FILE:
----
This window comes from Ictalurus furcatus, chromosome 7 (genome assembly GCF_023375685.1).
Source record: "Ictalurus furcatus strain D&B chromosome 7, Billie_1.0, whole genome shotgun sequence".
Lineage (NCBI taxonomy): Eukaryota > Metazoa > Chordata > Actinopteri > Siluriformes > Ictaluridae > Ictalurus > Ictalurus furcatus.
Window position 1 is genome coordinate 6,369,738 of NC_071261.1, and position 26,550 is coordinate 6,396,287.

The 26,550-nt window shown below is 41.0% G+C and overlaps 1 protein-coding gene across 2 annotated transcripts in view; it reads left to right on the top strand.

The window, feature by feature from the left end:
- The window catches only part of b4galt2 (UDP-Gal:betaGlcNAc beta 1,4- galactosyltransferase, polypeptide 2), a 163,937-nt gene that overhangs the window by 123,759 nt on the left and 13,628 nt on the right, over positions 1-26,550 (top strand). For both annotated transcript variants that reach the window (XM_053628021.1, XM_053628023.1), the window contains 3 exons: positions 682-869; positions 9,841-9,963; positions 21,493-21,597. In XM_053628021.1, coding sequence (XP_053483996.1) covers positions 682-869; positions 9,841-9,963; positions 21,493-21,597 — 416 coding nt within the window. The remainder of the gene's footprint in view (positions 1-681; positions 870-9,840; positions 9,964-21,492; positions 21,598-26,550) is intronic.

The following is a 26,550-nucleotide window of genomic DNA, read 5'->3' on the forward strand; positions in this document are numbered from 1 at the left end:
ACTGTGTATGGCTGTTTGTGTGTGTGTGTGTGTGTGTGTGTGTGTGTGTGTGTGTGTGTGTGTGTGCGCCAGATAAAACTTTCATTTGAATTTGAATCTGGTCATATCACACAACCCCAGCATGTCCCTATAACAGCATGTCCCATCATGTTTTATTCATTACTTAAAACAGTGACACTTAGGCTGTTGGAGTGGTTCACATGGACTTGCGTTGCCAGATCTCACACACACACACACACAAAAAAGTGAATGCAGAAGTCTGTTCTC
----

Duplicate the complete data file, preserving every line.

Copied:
This window comes from Ictalurus furcatus, chromosome 7 (genome assembly GCF_023375685.1).
Source record: "Ictalurus furcatus strain D&B chromosome 7, Billie_1.0, whole genome shotgun sequence".
Lineage (NCBI taxonomy): Eukaryota > Metazoa > Chordata > Actinopteri > Siluriformes > Ictaluridae > Ictalurus > Ictalurus furcatus.
Window position 1 is genome coordinate 6,369,738 of NC_071261.1, and position 26,550 is coordinate 6,396,287.

The 26,550-nt window shown below is 41.0% G+C and overlaps 1 protein-coding gene across 2 annotated transcripts in view; it reads left to right on the top strand.

The window, feature by feature from the left end:
- The window catches only part of b4galt2 (UDP-Gal:betaGlcNAc beta 1,4- galactosyltransferase, polypeptide 2), a 163,937-nt gene that overhangs the window by 123,759 nt on the left and 13,628 nt on the right, over positions 1-26,550 (top strand). For both annotated transcript variants that reach the window (XM_053628021.1, XM_053628023.1), the window contains 3 exons: positions 682-869; positions 9,841-9,963; positions 21,493-21,597. In XM_053628021.1, coding sequence (XP_053483996.1) covers positions 682-869; positions 9,841-9,963; positions 21,493-21,597 — 416 coding nt within the window. The remainder of the gene's footprint in view (positions 1-681; positions 870-9,840; positions 9,964-21,492; positions 21,598-26,550) is intronic.

The following is a 26,550-nucleotide window of genomic DNA, read 5'->3' on the forward strand; positions in this document are numbered from 1 at the left end:
ACTGTGTATGGCTGTTTGTGTGTGTGTGTGTGTGTGTGTGTGTGTGTGTGTGTGTGTGTGTGTGTGCGCCAGATAAAACTTTCATTTGAATTTGAATCTGGTCATATCACACAACCCCAGCATGTCCCTATAACAGCATGTCCCATCATGTTTTATTCATTACTTAAAACAGTGACACTTAGGCTGTTGGAGTGGTTCACATGGACTTGCGTTGCCAGATCTCACACACACACACACACAAAAAAGTGAATGCAGAAGTCTGTTCTC